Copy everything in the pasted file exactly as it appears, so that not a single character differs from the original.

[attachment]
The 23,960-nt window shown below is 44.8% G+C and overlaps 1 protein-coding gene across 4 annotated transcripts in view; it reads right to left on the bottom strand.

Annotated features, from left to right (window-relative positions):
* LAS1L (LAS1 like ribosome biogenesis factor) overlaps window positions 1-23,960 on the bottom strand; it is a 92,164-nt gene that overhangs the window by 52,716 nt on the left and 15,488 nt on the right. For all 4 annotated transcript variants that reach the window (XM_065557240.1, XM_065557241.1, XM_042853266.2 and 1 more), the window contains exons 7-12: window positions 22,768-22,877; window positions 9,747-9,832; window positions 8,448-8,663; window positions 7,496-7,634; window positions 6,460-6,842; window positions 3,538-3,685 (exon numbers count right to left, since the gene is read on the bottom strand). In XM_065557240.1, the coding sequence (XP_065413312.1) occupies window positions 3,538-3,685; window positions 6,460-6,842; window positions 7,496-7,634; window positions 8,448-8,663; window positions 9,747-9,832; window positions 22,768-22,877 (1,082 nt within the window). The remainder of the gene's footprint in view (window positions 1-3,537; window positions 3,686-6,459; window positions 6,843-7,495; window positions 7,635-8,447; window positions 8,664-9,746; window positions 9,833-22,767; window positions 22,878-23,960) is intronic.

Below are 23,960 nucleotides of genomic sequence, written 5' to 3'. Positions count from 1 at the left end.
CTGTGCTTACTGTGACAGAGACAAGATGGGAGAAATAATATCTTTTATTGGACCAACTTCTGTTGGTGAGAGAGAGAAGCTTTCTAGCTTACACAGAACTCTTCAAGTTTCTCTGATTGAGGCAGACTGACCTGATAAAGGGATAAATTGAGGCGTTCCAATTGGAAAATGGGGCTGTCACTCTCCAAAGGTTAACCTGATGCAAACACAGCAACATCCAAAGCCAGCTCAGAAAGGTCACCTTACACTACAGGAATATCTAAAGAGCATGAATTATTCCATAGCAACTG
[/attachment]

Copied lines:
The 23,960-nt window shown below is 44.8% G+C and overlaps 1 protein-coding gene across 4 annotated transcripts in view; it reads right to left on the bottom strand.

Annotated features, from left to right (window-relative positions):
* LAS1L (LAS1 like ribosome biogenesis factor) overlaps window positions 1-23,960 on the bottom strand; it is a 92,164-nt gene that overhangs the window by 52,716 nt on the left and 15,488 nt on the right. For all 4 annotated transcript variants that reach the window (XM_065557240.1, XM_065557241.1, XM_042853266.2 and 1 more), the window contains exons 7-12: window positions 22,768-22,877; window positions 9,747-9,832; window positions 8,448-8,663; window positions 7,496-7,634; window positions 6,460-6,842; window positions 3,538-3,685 (exon numbers count right to left, since the gene is read on the bottom strand). In XM_065557240.1, the coding sequence (XP_065413312.1) occupies window positions 3,538-3,685; window positions 6,460-6,842; window positions 7,496-7,634; window positions 8,448-8,663; window positions 9,747-9,832; window positions 22,768-22,877 (1,082 nt within the window). The remainder of the gene's footprint in view (window positions 1-3,537; window positions 3,686-6,459; window positions 6,843-7,495; window positions 7,635-8,447; window positions 8,664-9,746; window positions 9,833-22,767; window positions 22,878-23,960) is intronic.

Below are 23,960 nucleotides of genomic sequence, written 5' to 3'. Positions count from 1 at the left end.
CTGTGCTTACTGTGACAGAGACAAGATGGGAGAAATAATATCTTTTATTGGACCAACTTCTGTTGGTGAGAGAGAGAAGCTTTCTAGCTTACACAGAACTCTTCAAGTTTCTCTGATTGAGGCAGACTGACCTGATAAAGGGATAAATTGAGGCGTTCCAATTGGAAAATGGGGCTGTCACTCTCCAAAGGTTAACCTGATGCAAACACAGCAACATCCAAAGCCAGCTCAGAAAGGTCACCTTACACTACAGGAATATCTAAAGAGCATGAATTATTCCATAGCAACTG